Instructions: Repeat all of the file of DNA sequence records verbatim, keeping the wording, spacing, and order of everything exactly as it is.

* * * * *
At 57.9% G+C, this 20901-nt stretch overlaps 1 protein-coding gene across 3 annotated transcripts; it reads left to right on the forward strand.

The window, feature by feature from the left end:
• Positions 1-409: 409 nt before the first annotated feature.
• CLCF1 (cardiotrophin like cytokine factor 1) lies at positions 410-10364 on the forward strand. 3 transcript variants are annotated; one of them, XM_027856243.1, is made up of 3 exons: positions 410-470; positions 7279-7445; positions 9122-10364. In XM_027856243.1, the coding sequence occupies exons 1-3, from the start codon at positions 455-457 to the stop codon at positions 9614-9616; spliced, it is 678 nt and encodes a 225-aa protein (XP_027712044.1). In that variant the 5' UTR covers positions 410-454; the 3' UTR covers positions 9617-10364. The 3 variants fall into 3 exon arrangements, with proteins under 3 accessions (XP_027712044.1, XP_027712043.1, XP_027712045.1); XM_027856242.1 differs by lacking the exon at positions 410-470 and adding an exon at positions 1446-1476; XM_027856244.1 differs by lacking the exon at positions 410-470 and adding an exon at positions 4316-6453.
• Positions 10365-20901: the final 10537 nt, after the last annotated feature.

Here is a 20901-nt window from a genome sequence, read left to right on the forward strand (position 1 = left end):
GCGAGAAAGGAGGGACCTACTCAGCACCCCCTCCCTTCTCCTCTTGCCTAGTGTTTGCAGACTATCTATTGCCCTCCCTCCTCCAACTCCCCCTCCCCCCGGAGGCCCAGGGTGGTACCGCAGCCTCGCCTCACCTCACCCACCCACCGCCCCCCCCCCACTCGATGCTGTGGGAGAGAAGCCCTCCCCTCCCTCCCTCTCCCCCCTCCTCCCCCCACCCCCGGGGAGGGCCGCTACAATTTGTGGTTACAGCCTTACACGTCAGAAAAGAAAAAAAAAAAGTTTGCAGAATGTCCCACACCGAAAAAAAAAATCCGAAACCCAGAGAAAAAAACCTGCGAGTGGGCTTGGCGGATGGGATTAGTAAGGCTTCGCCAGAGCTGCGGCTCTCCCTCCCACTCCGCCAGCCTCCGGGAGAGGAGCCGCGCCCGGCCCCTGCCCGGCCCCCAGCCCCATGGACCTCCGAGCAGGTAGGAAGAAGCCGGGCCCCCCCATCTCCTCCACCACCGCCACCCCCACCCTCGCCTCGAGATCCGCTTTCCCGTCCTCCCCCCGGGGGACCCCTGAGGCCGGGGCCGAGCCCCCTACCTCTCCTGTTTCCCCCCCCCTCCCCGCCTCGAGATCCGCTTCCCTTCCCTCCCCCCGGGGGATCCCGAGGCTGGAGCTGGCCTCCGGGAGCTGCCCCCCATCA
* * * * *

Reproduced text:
At 57.9% G+C, this 20901-nt stretch overlaps 1 protein-coding gene across 3 annotated transcripts; it reads left to right on the forward strand.

The window, feature by feature from the left end:
• Positions 1-409: 409 nt before the first annotated feature.
• CLCF1 (cardiotrophin like cytokine factor 1) lies at positions 410-10364 on the forward strand. 3 transcript variants are annotated; one of them, XM_027856243.1, is made up of 3 exons: positions 410-470; positions 7279-7445; positions 9122-10364. In XM_027856243.1, the coding sequence occupies exons 1-3, from the start codon at positions 455-457 to the stop codon at positions 9614-9616; spliced, it is 678 nt and encodes a 225-aa protein (XP_027712044.1). In that variant the 5' UTR covers positions 410-454; the 3' UTR covers positions 9617-10364. The 3 variants fall into 3 exon arrangements, with proteins under 3 accessions (XP_027712044.1, XP_027712043.1, XP_027712045.1); XM_027856242.1 differs by lacking the exon at positions 410-470 and adding an exon at positions 1446-1476; XM_027856244.1 differs by lacking the exon at positions 410-470 and adding an exon at positions 4316-6453.
• Positions 10365-20901: the final 10537 nt, after the last annotated feature.

Here is a 20901-nt window from a genome sequence, read left to right on the forward strand (position 1 = left end):
GCGAGAAAGGAGGGACCTACTCAGCACCCCCTCCCTTCTCCTCTTGCCTAGTGTTTGCAGACTATCTATTGCCCTCCCTCCTCCAACTCCCCCTCCCCCCGGAGGCCCAGGGTGGTACCGCAGCCTCGCCTCACCTCACCCACCCACCGCCCCCCCCCCACTCGATGCTGTGGGAGAGAAGCCCTCCCCTCCCTCCCTCTCCCCCCTCCTCCCCCCACCCCCGGGGAGGGCCGCTACAATTTGTGGTTACAGCCTTACACGTCAGAAAAGAAAAAAAAAAAGTTTGCAGAATGTCCCACACCGAAAAAAAAAATCCGAAACCCAGAGAAAAAAACCTGCGAGTGGGCTTGGCGGATGGGATTAGTAAGGCTTCGCCAGAGCTGCGGCTCTCCCTCCCACTCCGCCAGCCTCCGGGAGAGGAGCCGCGCCCGGCCCCTGCCCGGCCCCCAGCCCCATGGACCTCCGAGCAGGTAGGAAGAAGCCGGGCCCCCCCATCTCCTCCACCACCGCCACCCCCACCCTCGCCTCGAGATCCGCTTTCCCGTCCTCCCCCCGGGGGACCCCTGAGGCCGGGGCCGAGCCCCCTACCTCTCCTGTTTCCCCCCCCCTCCCCGCCTCGAGATCCGCTTCCCTTCCCTCCCCCCGGGGGATCCCGAGGCTGGAGCTGGCCTCCGGGAGCTGCCCCCCATCA